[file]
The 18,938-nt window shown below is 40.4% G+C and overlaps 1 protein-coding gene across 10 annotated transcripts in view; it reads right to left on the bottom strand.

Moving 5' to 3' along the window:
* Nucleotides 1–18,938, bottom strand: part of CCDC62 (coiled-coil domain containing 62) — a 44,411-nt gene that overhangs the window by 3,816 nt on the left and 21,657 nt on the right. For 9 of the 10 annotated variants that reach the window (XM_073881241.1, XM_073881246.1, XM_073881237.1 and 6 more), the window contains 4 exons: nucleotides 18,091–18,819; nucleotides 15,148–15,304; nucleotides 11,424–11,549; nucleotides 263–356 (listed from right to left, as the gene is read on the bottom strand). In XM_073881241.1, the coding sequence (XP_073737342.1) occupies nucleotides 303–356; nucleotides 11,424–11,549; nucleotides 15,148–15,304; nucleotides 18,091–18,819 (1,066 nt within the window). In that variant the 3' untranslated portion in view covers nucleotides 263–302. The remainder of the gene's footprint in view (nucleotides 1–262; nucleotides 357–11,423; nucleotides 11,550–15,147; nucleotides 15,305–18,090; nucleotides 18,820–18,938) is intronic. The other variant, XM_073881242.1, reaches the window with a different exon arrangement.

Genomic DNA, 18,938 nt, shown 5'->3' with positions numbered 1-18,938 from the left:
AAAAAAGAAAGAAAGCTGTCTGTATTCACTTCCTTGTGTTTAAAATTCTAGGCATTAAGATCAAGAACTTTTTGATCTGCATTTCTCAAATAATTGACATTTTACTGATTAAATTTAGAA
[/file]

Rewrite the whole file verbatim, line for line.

The 18,938-nt window shown below is 40.4% G+C and overlaps 1 protein-coding gene across 10 annotated transcripts in view; it reads right to left on the bottom strand.

Moving 5' to 3' along the window:
* Nucleotides 1–18,938, bottom strand: part of CCDC62 (coiled-coil domain containing 62) — a 44,411-nt gene that overhangs the window by 3,816 nt on the left and 21,657 nt on the right. For 9 of the 10 annotated variants that reach the window (XM_073881241.1, XM_073881246.1, XM_073881237.1 and 6 more), the window contains 4 exons: nucleotides 18,091–18,819; nucleotides 15,148–15,304; nucleotides 11,424–11,549; nucleotides 263–356 (listed from right to left, as the gene is read on the bottom strand). In XM_073881241.1, the coding sequence (XP_073737342.1) occupies nucleotides 303–356; nucleotides 11,424–11,549; nucleotides 15,148–15,304; nucleotides 18,091–18,819 (1,066 nt within the window). In that variant the 3' untranslated portion in view covers nucleotides 263–302. The remainder of the gene's footprint in view (nucleotides 1–262; nucleotides 357–11,423; nucleotides 11,550–15,147; nucleotides 15,305–18,090; nucleotides 18,820–18,938) is intronic. The other variant, XM_073881242.1, reaches the window with a different exon arrangement.

Genomic DNA, 18,938 nt, shown 5'->3' with positions numbered 1-18,938 from the left:
AAAAAAGAAAGAAAGCTGTCTGTATTCACTTCCTTGTGTTTAAAATTCTAGGCATTAAGATCAAGAACTTTTTGATCTGCATTTCTCAAATAATTGACATTTTACTGATTAAATTTAGAA